I was going to move on to Law's time at Harvard today, but I found quite a bit more on Ancestry.com regarding Bernard Law's father, Bernard Aloysius Law, and the family background, so Harvard will be deferred. Sometimes on Ancestry.com, which I'd already checked several times, you have to know exactly what questions to ask, and this is what happened here.

My informant also pointed out that in the Mexican newspaper story I quoted yesterday, the full sense does not come out in the Google translation of "The birth of Law in Torreón was circumstantial". He says,

Usual translation of circunstancial is unplanned, accidental, unintentional. Google is good in Spanish but misses nuances at times. Wonder how the reporter found that out? . . . I'm sure the polo club was not impressed.
Another visitor noted,
Interesting that Law was born 5 months after his parents were wed. Must have been quite a scandal. I don't think many 5-month-old preemies survived in '31. Is there a church of record for Law's parents' marriage? . . . Why so many discrepancies? We wonder in politics who is sponsoring a candidate or an issue. It almost begs the question with Law? Who 'made' him & why?
Indeed. Well, the discrepancies, and the questions, just keep on coming! Via Ancestry.com, I learned that Bernard Aloysius's father, Bernard Francis's paternal grandfather, was John P Law (1848-1914), himself the son of Irish immigrants, which by the way contradicts the statement in the official biography that Law was of Scots descent (the Stubblefields were Washington State pioneer stock).

John P Law was a conductor on the Lackawanna Railroad throughout his career. It would have been steady work at the peak of the rail industry, but with dangerous conditions and long hours, and it would not have created a family fortune. John P had many children from two wives (the first one passed away; Bernard Aloysius was from the second). By the time of John P's death, the family had gravitated to the Upper West Side of Manhattan. At that time, Bernard Aloysius, in his early twenties, was working as a store clerk. He had completed four years of high school, but had no college.

On April 24, 1914, he enlisted in the New York State National Guard as an enlisted man. By 1916, he was serving with General Pershing in the Mexican punitive expedition on the border. This lasted from ‎March 14, 1916 to February 7, 1917. President Wilson ordered a full division of the New York Guard for service in this campaign. As the link indicates, because the end of the expedition coincided with the start of US involvement in World War I, little attention has been paid to it, but my informant, something of an intelligence buff, tells me that many details remain classified, apparently because the expedition itself nearly led to war with Mexico, and the circumstances remain extremely sensitive.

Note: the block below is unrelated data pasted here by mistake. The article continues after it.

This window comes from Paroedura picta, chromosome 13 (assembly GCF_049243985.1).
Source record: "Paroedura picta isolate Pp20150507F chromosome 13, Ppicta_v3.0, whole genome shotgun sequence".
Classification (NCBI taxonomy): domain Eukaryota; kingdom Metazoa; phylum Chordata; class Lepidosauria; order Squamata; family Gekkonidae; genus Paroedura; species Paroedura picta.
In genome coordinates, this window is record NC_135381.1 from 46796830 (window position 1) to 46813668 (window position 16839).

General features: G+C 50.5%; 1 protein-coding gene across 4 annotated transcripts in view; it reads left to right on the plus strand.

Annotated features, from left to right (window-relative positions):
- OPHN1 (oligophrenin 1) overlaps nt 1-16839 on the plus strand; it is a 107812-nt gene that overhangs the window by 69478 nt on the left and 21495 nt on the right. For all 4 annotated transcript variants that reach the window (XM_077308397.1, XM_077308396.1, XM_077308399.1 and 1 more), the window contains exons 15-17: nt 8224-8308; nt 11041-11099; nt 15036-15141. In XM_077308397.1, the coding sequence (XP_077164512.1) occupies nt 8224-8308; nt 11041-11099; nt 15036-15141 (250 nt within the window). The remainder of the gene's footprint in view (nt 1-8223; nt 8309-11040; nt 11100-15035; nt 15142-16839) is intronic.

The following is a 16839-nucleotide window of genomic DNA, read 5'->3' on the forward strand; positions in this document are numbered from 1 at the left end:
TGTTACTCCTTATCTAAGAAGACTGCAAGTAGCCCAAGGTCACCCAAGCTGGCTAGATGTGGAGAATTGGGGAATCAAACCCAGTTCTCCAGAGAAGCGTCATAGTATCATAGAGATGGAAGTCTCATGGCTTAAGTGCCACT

Bernard Aloysius Law was honorably discharged from the New York Guard on March 2, 1917 to begin flight training in the Air Corps as a commissioned officer in Coronado, CA. On April 6, 1917, the US declared war on Germany, and Bernard Aloysius went to France and served as a pilot. He was discharged with the rank of captain on March 21, 1919. However, Cardinal Law refers to his father as being "in and out of the Air [Corps]" over the subsequent decades, the Mexican newspaper story refers to him as a major in the 1930s, and via Ancestry.com records, he retired in 1950 as a colonel. We have only sketchy information on what he was doing during that time.

We must conclude that Bernard Aloysius made very, very good contacts while in service with the Mexican punitive expedition who were able to further his subsequent career. Beyond that, we know very little, except that he appears to have been doing work that may have been connected with political developments in Mexico in the 1920s and 1930s.

By sometime in 1919, though, Bernard Aloysius found himself in Houston, TX, where he married a Louise Elizabeth Lindsey (1898-1982). Louise had already had one previous marriage, and had a daughter from that marriage. The ex-husband was still living. Divorce at that time was still a major scandal. We don't know how long the marrriage to Louise Lindsey lasted, but it had presumably ended in divorce before Bernard Aloysius's second marriage to Helen Stubblefield.

Naturally, assuming Bernard Aloysius Law was Catholic (his father was buried in a Catholic cemetery, so this is probably the case), we're beginning to see a complex canonical situation, to which we don't have all the necessary information. If the marriage to Louise Lindsey was civil, in addition to her divorce, the Church's position would presumably be that this marriage was simply a cohabitation, although Bernard Aloysius would not be eligible for communion as long as it lasted.